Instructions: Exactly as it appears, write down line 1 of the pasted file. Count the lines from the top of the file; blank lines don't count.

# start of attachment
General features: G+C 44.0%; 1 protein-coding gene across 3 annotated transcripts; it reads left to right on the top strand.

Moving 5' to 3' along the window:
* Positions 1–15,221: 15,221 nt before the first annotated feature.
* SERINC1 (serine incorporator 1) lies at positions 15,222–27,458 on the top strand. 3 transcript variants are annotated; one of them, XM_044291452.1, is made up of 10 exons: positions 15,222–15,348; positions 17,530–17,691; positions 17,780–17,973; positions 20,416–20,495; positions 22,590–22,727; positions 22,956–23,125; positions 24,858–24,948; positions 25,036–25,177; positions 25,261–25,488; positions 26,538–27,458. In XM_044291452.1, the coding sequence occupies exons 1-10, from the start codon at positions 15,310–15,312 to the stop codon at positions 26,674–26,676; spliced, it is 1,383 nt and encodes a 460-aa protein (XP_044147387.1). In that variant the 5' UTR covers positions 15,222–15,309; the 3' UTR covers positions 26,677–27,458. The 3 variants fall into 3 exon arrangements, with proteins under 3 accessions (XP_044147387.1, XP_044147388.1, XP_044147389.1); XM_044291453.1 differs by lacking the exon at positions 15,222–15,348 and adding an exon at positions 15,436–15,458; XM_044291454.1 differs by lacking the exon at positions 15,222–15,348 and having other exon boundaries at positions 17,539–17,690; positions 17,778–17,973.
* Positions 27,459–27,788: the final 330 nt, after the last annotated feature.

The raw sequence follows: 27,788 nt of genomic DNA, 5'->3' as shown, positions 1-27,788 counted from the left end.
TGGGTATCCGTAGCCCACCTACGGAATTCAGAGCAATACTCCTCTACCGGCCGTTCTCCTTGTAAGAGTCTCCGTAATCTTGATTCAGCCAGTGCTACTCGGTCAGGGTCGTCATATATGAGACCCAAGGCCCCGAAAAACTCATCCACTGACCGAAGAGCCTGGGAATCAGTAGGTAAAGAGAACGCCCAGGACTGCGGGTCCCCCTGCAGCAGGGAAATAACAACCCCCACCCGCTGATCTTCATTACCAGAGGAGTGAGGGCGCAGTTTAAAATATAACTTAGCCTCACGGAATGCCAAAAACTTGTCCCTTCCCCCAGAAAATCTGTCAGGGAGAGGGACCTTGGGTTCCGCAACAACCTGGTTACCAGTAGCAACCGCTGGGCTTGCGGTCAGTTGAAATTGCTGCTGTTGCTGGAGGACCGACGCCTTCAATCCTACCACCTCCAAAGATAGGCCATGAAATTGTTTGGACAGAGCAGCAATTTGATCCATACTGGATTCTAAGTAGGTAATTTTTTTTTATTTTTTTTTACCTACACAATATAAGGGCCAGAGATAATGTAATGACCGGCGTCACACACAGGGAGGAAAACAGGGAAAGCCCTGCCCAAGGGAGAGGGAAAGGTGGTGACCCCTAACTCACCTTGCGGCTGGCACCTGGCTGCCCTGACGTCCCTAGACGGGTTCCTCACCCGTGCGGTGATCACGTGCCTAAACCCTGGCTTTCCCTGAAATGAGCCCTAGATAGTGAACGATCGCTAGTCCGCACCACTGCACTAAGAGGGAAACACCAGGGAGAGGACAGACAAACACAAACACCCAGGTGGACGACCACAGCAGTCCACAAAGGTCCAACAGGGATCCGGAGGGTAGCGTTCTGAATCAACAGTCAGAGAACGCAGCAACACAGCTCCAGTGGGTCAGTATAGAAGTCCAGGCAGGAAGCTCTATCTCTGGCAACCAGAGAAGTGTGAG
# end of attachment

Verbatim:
General features: G+C 44.0%; 1 protein-coding gene across 3 annotated transcripts; it reads left to right on the top strand.